By Stephen Brookes in Yangon
for Asia Times
With all the brouhaha recently over Jacques Chirac's discovery of Asia (politicians, as usual, stumbling along a few steps behind the business community) the entire French fashion world has been consumed with frenzied talk of Myanmar.
Well ... maybe not consumed, exactly. And "frenzied" is a strong word. Myanmar may be a country of extraordinary beauty, but it's not exactly a place that springs to mind when the subject of haute couture comes up.
The national dress for both men and women is a sort of long skirt called a longyi, worn with a shirt and obligatory sandals. Colors tend toward the drab (brown is a popular choice), and most women wear a yellowish makeup called thanaka that has yet to take the Riviera by storm.
In fact, three decades of isolation and a disastrous "Burmese Path to Socialism" not only seriously damaged the economy -- it also didn't do much for the country's fashion sense.
But the State Law and Order Restoration Council, the military body that rules Myanmar, has been opening the country to more foreign investment and trade, and encouraging contacts with the outside world. And to that laudable end, they invited French fashion designer Pierre Cardin to come to the country for a couple of days to show off some clothes, shake a few important hands and -- who knows? -- maybe cut a deal.
So one clear morning in Yangon, two of Cardin's assistants, Edouard Saint Blice (dapper in a cream linen suit) and Maryse Gaspard (scary in pointed dark glasses and 4-inch black heels) found themselves in the dining room of the city's elegant Nawarat Hotel. Armed with cell phones and videocameras, they were there to scout models for Cardin's official show two days later, and to review the latest Myanmar fashions in a show arranged by the Ministry of Trade.
It was, more or less, what you'd expect a fashion show in a military regime to be like. One by one, the models would march out, squint into the lights and frown, while an expressionless announcer blared things like, "This is Model Number Seven, and she's looking very fashionable in a two-layered jacket, which is very fashionable at this time." And the poor girl would come charging down the runway, make sort of a where-do-I-go-now turn, frown some more, and march back again.
Cardin's assistants took in the event with Gallic aplomb, even when the announcer noted that one of the models was sporting "off-the-wall casual wear." And they were kind to the girls, some of whom were clearly encountering high heels for the first time and were having a hard time making it down the runway without toppling over. To everyone's great relief, Saint Blice and Gaspard finally had the models kick off their heels and pad up and down in bare feet -- smiling for the first time all morning.
So two days later all was in readiness, and le tout Yangon turned out to see Cardin himself and his creations. The French ambassador was there with full entourage, as well as a few anxious-looking European women, several dozen elderly male government officials (sharply dressed in white shirts and brown longyis) and a handful of Myanmar VIPs -- including Daw Khin Sandar Win, the daughter of the general who ruled the country from 1962 to 1988.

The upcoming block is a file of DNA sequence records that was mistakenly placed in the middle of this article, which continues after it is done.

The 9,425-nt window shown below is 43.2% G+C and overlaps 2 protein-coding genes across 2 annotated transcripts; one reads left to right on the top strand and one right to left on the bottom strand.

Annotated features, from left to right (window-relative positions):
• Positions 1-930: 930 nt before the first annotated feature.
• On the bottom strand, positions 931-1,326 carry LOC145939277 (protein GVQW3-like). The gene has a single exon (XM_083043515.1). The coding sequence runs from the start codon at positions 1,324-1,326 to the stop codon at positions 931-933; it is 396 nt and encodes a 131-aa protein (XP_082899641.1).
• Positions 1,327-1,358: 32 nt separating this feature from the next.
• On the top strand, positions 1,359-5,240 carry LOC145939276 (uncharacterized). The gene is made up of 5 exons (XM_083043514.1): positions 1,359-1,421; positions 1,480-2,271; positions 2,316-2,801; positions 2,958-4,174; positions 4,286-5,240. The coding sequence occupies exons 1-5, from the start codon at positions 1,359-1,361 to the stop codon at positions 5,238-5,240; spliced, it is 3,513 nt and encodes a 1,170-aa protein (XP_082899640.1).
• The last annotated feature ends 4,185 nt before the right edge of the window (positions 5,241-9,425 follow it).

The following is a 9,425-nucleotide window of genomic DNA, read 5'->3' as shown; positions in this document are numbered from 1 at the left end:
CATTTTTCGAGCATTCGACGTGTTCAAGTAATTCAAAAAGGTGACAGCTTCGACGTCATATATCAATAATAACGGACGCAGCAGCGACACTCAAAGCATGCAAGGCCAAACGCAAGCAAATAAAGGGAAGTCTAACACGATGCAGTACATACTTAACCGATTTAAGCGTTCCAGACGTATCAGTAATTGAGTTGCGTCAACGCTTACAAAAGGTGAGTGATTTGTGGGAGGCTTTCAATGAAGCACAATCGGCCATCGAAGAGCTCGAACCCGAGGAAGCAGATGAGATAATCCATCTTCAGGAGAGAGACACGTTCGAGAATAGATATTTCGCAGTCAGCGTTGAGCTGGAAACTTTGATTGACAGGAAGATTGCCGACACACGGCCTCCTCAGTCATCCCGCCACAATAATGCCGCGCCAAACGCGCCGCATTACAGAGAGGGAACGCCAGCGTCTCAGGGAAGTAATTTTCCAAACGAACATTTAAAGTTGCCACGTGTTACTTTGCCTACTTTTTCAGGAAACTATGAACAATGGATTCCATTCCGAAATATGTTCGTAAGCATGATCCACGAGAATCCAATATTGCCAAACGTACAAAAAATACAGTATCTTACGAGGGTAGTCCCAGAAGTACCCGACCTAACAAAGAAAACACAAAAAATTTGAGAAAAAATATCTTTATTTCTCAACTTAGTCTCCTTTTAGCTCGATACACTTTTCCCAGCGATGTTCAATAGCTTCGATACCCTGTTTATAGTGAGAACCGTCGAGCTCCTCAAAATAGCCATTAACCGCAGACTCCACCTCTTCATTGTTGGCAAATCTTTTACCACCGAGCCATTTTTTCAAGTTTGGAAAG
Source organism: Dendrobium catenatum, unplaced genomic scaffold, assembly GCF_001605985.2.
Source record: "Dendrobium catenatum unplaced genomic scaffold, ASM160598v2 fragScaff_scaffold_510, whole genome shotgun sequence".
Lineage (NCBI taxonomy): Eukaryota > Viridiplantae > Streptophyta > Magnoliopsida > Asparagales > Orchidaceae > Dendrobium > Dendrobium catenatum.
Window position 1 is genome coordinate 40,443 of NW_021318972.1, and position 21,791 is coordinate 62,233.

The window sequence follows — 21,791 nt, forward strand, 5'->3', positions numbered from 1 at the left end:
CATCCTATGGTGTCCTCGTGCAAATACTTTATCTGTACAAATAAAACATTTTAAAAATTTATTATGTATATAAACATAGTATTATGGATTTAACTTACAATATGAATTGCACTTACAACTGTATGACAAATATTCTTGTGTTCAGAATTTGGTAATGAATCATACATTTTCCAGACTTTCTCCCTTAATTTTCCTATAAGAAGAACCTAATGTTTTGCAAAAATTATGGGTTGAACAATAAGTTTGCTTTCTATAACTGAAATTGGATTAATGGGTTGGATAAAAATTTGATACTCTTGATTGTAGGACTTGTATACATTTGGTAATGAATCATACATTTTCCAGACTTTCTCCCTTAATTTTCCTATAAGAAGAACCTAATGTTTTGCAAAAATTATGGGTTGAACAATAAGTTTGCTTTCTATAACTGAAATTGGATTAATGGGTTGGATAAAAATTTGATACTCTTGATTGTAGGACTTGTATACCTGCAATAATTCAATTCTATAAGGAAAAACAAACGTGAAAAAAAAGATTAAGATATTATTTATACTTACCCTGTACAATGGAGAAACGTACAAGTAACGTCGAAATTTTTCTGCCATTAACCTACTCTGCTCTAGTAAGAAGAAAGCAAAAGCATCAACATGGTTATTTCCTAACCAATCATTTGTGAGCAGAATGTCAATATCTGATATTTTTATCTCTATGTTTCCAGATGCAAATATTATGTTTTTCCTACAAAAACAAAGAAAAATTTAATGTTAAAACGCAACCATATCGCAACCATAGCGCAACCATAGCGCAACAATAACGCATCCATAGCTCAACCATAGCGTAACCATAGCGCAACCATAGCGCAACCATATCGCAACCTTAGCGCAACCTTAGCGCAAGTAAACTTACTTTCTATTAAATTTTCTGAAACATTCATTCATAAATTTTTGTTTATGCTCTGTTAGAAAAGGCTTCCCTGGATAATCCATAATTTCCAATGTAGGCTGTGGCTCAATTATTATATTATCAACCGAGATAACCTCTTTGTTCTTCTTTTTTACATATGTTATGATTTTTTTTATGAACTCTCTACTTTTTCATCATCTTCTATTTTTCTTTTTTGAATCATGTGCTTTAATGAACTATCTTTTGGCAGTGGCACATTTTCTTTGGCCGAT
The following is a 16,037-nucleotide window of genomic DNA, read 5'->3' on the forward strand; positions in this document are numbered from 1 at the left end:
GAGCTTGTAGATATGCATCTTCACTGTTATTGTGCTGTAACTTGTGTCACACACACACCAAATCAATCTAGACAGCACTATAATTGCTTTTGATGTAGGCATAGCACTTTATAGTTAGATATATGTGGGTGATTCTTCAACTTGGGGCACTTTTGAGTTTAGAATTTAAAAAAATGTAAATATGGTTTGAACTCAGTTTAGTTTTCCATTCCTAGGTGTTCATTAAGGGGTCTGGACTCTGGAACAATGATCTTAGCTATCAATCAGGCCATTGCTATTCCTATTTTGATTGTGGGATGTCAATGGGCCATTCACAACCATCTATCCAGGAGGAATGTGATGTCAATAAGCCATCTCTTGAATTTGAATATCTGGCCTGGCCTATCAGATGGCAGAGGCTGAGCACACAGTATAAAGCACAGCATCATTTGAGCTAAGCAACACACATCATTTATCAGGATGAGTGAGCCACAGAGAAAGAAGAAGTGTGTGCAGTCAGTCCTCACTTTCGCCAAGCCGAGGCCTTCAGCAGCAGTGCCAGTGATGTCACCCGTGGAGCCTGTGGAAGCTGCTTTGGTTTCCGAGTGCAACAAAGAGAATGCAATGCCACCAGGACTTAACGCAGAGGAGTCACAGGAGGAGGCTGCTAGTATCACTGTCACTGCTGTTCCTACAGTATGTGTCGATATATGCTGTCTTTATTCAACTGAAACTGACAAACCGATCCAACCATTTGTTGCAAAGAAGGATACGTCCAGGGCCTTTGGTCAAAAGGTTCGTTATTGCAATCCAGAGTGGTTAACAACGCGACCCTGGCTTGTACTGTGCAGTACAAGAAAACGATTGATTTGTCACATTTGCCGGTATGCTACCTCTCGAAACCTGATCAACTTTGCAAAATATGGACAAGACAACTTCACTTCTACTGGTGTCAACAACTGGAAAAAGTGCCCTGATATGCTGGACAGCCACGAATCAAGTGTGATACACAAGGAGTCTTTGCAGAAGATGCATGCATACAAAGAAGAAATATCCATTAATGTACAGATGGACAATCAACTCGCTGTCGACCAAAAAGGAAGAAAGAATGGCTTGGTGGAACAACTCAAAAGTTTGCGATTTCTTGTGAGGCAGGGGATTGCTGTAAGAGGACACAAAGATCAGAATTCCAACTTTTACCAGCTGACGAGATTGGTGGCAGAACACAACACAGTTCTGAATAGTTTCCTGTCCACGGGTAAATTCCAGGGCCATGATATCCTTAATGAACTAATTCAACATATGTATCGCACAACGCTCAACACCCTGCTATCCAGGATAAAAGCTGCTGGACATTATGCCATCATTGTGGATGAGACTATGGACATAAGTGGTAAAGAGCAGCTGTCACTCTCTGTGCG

But it was an odd event, not quite fashion show, not quite press conference, in which Cardin and an advisor to the Ministry of Trade sat on stage while local reporters asked troubling questions like, "Do you think Myanmar fashion accentuates the female figure?" and "Would you like to sell longyis in France?"
Cardin fended off the questions and tooted the Cardin horn a bit, noting that he was the first fashion designer to come to Myanmar, and was grateful to be invited by the Ministry of Trade, and had traveled widely in Asia since first coming here more than three decades before, and so on and so forth.
But no one was paying much attention, because on the stage behind him, a miracle was unfolding. The plodding, dour models from a couple of days before emerged suddenly and amazingly like spectacular butterflies, dressed in fantastic swirls of yellow silk, curving blue sweeps of organza, assymetrical linen tunics worn with shocking-pink leather gloves, sharp little Parisian suits with multiple epaulets flying upward like wings, hooped wedding dresses trailing acres of lace, little hats tilted at odd angles -- it was an amazing display of female plumage, and the models were radiant, swooping delightedly around the stage as the flashbulbs popped.
At least, they looked delighted. Asked after the show how she felt about the clothes, one model smiled demurely and said, "Thank you." Did these clothes make her feel more beautiful, more graceful, more elegant? "Thank you." When an interpreter was called in, he translated the questions, listened, and replied: "She says she doesn't know. Thank you."